Michael Bush

KAAT BYRD: How did your story with the bees begin?

MICHAEL BUSH: I wanted to be more self sufficient.  Really I wanted to homestead but had no money for land.  Beekeeping was a way to get honey (the only sweetener I prefer) and be more self sufficient without needing land.  I was not good at gardening but was good with animals (chickens etc.) so I tried bees.  They should have come with a warning label. They are addicting.

KB: What is your focus and goal as a bee guardian?

MB: Understanding bees.

KB: How does the local environment shape your work?

MB: The local environment shapes everything about beekeeping…

KB: What threatens your (work with the) bees and how do you work with these
threats?

MB: I suppose the biggest fear/threat is farmers spraying insecticides.  Not
much I can do about it.

KB: What do you believe is the key element for a healthy and strong apiary?

MB: Good forage and not being sprayed with chemicals by the farmers.

KB: What are you working on right now?

MB: Everything… raising queens, keeping bees on natural combs, trying to
understand all of what drones do in the colony, trying to figure out
better ways to overwinter, trying to figure out how to teach an art to
people using words…

KB: Who or what is inspiring you at the moment?

MB: Kirk Webster and Dee Lusby.

KB: Can you share one of your favorite bee stories?

MB: Tough.  I guess I haven’t really collected stories… you occasionally
see something so out of the ordinary that it challenges your model of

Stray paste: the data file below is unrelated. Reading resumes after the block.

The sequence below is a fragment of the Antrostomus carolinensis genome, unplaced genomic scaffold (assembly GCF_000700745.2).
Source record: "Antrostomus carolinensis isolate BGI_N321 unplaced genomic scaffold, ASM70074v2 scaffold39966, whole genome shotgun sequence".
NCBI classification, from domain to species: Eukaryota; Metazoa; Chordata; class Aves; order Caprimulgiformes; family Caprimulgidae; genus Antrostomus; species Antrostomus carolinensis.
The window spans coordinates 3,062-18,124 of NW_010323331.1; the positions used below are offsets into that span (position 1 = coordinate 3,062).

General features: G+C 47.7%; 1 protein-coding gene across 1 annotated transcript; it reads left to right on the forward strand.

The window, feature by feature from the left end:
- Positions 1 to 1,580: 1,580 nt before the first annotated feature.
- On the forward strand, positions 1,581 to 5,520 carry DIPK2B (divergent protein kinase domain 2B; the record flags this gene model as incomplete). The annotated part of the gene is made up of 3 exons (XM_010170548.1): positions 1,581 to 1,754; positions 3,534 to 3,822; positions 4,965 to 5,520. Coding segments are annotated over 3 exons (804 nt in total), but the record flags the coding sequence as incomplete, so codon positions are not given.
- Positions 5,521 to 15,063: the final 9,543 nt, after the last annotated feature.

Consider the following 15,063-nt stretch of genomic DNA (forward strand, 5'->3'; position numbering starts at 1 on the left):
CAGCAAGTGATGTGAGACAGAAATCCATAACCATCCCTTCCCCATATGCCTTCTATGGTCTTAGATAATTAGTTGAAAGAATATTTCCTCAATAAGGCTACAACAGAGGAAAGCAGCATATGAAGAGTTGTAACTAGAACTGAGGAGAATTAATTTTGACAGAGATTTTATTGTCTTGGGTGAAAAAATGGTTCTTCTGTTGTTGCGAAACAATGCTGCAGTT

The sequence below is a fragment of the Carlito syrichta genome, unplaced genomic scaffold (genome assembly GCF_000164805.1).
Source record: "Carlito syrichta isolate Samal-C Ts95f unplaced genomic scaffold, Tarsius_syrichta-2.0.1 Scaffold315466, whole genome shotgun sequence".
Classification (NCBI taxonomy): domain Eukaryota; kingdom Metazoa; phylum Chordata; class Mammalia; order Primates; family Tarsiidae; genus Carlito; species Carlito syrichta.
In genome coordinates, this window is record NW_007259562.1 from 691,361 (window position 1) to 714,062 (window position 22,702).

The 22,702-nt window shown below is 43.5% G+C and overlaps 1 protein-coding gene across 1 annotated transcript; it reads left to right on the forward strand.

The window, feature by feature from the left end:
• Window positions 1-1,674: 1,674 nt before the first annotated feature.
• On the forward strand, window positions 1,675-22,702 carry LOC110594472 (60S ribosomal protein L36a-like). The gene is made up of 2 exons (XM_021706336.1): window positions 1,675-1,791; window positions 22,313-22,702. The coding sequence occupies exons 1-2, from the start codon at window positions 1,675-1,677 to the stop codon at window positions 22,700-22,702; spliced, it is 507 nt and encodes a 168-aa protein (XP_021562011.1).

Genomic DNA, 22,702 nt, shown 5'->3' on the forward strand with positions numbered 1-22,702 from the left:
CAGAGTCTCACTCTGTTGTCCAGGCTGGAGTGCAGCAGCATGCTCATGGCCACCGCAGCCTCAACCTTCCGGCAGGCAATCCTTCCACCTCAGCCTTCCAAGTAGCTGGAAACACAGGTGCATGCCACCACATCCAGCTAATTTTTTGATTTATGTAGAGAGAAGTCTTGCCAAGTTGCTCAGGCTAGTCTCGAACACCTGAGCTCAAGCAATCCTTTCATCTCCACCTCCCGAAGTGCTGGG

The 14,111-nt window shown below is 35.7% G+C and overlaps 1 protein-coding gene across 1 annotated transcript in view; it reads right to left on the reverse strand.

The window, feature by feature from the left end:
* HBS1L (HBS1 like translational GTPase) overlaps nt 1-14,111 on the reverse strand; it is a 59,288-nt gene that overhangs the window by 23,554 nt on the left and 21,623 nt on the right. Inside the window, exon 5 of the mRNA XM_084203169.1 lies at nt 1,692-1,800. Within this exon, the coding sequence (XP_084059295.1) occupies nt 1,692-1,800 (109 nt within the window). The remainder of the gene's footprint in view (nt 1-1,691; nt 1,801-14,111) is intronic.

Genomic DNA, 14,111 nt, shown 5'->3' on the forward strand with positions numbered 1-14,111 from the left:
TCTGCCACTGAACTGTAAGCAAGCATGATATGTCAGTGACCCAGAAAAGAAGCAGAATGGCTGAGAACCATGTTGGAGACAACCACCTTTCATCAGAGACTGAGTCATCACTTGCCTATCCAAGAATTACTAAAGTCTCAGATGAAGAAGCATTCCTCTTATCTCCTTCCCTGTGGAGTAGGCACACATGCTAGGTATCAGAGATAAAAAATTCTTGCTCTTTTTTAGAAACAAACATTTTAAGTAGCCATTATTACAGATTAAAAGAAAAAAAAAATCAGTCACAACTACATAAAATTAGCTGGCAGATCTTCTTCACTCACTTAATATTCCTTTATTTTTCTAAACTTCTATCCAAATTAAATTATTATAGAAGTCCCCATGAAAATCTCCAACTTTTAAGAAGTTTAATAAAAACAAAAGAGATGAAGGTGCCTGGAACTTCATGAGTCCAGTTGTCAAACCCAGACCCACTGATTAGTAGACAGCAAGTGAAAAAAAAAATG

the world.  Like a queen in the hive next door to hers or a queen
wandering around on the outside of the hive and you put her back in and
she’s still there a month or so later… so she wasn’t being run out…
I suppose the things people like to hear are the stupid things.  Most of
those, though, are too depressing to dwell on, like a lid on a miller
feeder that the bees figure out how to get in but not out and thousands
die in the feeder.  The ones that often make people laugh are things
like shaking a swarm down the back of your neck at the top of a 20 foot
ladder.  It wasn’t funny to me, but for some reason people think it’s
funny…

KB: A piece of advice for rookie bee guardians?

MB: There is still hope for you.  Run away.  Bees are addicting.  Bee fever
is incurable.

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One thought on “Michael Bush

  1. Enjoy all bee commentary, keep a few colonies here in Northern Saskatchewan,all tucked in for winter…trying a four pak wrap this year

    Like

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